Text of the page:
Your Panda Cross TwinAir is a March-August 2015 model, so it is well out of any factory warranty that probably wouldn’t have covered wearing parts like a clutch. You could attempt to invoke your consumer rights under case law on the Sale and Supply of Goods Act 2004. The TwinAir engine drives through a six-speed transmissi­on that has an exceptiona­lly low first gear. If you routinely start in second gear, as some do, that will have contribute­d to premature clutch wear.

VW BATTLE

Q

My four-year-old Volkswagen Caravelle has done 50,000 miles. The dealer says the crankshaft pulley needs changing due to corrosion and will cost £395. Should it be in such bad condition after such a short time? Could I have done anything to cause it? LP

A

VW provides only a three-year mechanical warranty. This is a breakdown you could not have induced because it is due to a faulty component. Your remedy is probably under The Consumer Rights Act 2015 and precedSTAR­TER’S ing Sale of Goods Acts and case law on them. Tell the dealer that if it is not repaired free of charge, you will start a case through Moneyclaim. If you have already paid the bill for repairs, request a refund and use Moneyclaim if this is not forthcomin­g.

INSANE BOLT

Q

Not long ago I had new tyres fitted. More recently, the wheels had to be removed for a brake service, at which point it was discovered that three of the four locking wheel nuts had seized (I suspect due to the nuts being overtighte­ned with an air gun when the tyres were changed). Removing the seized locking wheel nuts damaged one of the alloy wheels and caused extra expense. Readers should ensure tyre fitters use a torque wrench rather than an air gun and that the locking wheel nuts are not seized, so they can be removed in an emergency. What do you think? MH A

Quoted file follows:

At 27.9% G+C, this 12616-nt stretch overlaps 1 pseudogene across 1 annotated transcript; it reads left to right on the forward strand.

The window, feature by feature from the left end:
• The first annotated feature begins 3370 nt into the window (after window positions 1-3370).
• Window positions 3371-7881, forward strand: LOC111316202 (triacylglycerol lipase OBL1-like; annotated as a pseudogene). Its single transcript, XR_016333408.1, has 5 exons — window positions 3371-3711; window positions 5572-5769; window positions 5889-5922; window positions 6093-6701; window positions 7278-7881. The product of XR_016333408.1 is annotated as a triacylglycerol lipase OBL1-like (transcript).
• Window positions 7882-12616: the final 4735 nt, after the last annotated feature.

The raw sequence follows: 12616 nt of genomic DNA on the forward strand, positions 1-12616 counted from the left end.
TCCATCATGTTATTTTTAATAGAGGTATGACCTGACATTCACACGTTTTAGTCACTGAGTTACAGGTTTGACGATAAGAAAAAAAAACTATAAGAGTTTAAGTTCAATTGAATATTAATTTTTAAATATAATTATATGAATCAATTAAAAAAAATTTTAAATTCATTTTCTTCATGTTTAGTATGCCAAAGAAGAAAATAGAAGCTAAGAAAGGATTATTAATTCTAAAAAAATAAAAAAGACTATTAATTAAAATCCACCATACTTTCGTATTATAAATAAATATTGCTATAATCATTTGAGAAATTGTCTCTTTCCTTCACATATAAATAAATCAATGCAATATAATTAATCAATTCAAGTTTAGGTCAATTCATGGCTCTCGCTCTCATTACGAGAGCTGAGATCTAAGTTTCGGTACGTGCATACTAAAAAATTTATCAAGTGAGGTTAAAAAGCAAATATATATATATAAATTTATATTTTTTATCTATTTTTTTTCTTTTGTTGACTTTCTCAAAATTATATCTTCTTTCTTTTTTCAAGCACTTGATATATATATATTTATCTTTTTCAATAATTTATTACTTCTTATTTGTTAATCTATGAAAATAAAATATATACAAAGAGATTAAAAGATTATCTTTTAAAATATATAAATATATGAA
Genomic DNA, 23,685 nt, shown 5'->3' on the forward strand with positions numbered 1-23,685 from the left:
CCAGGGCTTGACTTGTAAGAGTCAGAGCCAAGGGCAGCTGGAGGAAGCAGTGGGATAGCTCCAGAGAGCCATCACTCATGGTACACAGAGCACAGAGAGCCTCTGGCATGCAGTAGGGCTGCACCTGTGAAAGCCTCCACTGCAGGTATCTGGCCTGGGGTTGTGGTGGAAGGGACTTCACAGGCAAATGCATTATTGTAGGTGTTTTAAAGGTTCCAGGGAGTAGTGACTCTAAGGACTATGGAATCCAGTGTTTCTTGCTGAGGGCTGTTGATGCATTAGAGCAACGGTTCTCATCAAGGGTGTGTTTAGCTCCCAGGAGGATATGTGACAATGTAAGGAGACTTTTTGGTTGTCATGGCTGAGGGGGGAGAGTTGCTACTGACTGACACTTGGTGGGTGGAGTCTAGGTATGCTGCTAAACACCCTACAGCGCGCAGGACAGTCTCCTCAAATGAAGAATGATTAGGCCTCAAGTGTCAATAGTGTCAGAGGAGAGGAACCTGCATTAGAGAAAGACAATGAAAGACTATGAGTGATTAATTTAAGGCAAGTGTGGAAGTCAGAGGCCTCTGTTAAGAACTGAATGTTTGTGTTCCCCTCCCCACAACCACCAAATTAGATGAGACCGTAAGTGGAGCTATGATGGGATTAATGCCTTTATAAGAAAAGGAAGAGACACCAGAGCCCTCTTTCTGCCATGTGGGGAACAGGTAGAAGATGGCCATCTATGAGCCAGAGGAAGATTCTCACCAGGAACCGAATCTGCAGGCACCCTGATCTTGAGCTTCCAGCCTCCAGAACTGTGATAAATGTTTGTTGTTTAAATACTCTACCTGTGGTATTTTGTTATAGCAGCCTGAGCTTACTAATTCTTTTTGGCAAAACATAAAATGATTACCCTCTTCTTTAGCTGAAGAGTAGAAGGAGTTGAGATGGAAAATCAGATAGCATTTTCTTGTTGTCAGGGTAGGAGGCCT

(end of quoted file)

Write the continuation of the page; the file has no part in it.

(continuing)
Fair point. It has been made before, but worth making again to avoid anyone being stranded due to mangled wheel bolts. The answer is to replace the locking bolts on each wheel with plain ones before you take the car for new tyres to be fitted. Incidental­ly, it’s not necessary to jack up the car to replace just one bolt per wheel. ORDERS

Q

I’m concerned about keeping the 12-volt systems battery of my Toyota Corolla hybrid charged during lockdown. Which trickle charger do you recommend? MM

A

To avoid any misunderst­andings and potential damage, I have to refer you to your Toyota dealer. However, there are two alternativ­es; one is a solar charger that would need to be connected to the 12v battery via a hardwired accessory port. The other is a rechargeab­le jump-start battery which you can charge indoors. During driving, the 12v battery is recharged by the hybrid battery via a converter. You can “force” charge it by switching on the lights and other electrical items that then require the petrol engine to charge the hybrid battery.

BACK TO SCHOOL

Q

I retired in 2011 and had a fanciful idea that I might change our family car for something sporty and fun. I was quickly disillusio­ned when my wife volunteere­d our new-found free time to ferry grandchild­ren to and from school. I bought an excellent 2008 Mazda5 TS2 but need to replace it after 120,000 miles. I would happily buy another but production ended in 2015. Any suggestion­s for up to £15,000? MT A

A reliable choice is a Kia Carens, available up to 2018, so the newest should still have more than four years of warranty left. Also consider a Citroën Berlingo, Peugeot Rifter or Citroën C4 Picasso/Space Tourer, all with the 1.2 Puretech 130 petrol engine.

Write to us

For consumer and used car advice, or car faults, email Honest John: honestadvi­ce@telegraph.co.uk